Faith and Politics

August 20, 2007

Two things have sparked this blog off: the movie “Amazing Grace” and Kevin Rudd’s “fall from grace” with the exposure of his night club adventure. Both Wilberforce and Rudd were politicians, ambitious, professing Christians, good speakers, imperfect but committed. The difference (so far; Kevin’s story isn’t finished yet) is that Wilberforce’s campaign was born out of his conversion and his membership of a group of committed Christians called the “Clapham sect”.  The key emphasis of the evangelical revival in 18th century England (spearheaded by Wesley, Whitefield and others like John Newton) was on personal conversion or the new birth.  Their political campaigns on a number of fronts were born out of a strong emphasis on personal faith in Jesus. And arguably Wilberforce gave up his ambitions of cabinet rank to follow the slave trade campaign.

Christians should be involved in politics if they feel so called. I have friends on all sides of politics whose faith moves them on: Greens, Family First, Liberal, non-party. But I think we should be wary of anyone using Christianity to promote themselves. It’s great to see Christians of varying allegiances praying with each other in parliament but too often party allegiance and ambition come first, it seems.  Yet it’s hard for us outside parliament to judge as we are not experiencing the pressure MPs face. They need our prayers.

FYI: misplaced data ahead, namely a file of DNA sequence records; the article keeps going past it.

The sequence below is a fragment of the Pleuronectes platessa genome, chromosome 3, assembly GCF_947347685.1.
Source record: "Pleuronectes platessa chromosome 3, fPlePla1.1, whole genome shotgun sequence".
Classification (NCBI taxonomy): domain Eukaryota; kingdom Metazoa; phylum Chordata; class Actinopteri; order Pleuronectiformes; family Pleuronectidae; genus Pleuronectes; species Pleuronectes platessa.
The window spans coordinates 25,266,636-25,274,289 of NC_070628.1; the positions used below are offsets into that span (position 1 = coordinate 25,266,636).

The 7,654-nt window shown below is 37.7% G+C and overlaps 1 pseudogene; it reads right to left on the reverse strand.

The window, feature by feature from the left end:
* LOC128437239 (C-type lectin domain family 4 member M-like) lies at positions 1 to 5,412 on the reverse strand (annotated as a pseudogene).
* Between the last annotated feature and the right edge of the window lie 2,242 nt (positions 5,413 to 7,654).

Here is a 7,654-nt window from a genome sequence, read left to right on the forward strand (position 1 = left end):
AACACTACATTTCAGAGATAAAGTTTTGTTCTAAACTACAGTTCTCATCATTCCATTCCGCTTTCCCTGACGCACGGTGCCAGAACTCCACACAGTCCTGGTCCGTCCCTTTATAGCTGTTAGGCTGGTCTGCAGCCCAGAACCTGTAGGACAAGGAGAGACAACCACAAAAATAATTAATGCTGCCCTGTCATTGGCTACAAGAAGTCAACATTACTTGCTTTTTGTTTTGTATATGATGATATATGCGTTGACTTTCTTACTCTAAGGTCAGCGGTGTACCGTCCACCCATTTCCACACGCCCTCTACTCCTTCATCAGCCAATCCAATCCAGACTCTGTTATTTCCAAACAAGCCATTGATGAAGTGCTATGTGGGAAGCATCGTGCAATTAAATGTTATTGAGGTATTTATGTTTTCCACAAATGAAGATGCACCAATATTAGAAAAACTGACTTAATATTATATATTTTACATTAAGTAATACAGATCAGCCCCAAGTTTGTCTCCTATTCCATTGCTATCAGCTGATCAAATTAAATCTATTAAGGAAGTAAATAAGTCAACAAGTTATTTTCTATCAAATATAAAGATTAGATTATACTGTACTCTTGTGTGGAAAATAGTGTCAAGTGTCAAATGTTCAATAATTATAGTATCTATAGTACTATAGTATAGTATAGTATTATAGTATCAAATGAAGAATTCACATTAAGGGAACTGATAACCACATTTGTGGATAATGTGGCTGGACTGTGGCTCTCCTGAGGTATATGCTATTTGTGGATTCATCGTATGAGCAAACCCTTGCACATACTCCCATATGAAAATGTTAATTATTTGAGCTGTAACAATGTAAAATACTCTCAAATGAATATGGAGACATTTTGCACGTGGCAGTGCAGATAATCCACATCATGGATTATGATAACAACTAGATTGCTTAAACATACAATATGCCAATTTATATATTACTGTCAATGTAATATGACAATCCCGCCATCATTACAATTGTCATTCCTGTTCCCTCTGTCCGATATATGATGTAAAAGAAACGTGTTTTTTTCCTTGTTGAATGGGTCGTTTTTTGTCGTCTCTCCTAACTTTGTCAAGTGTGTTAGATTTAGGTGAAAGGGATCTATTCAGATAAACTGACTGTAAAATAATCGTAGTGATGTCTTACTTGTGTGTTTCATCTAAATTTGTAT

Unfortunately the new birth has itself become a religious party slogan in many places. Many talk about being “born again” who seem to show no evidence of having experienced it.  We need to recapture the fervour and clarity expressed in Newton’s hymn.

“Amazing grace, how sweet the sound that saved a wretch like me, I once was lost but now am found, was blind but now I see.

‘Twas grace that caused my heart to fear, and grace my fears relieved, how precious did that grace appear the hour I first believed.”

Not belonging to the right church or believing the right things but believing in the Saviour!


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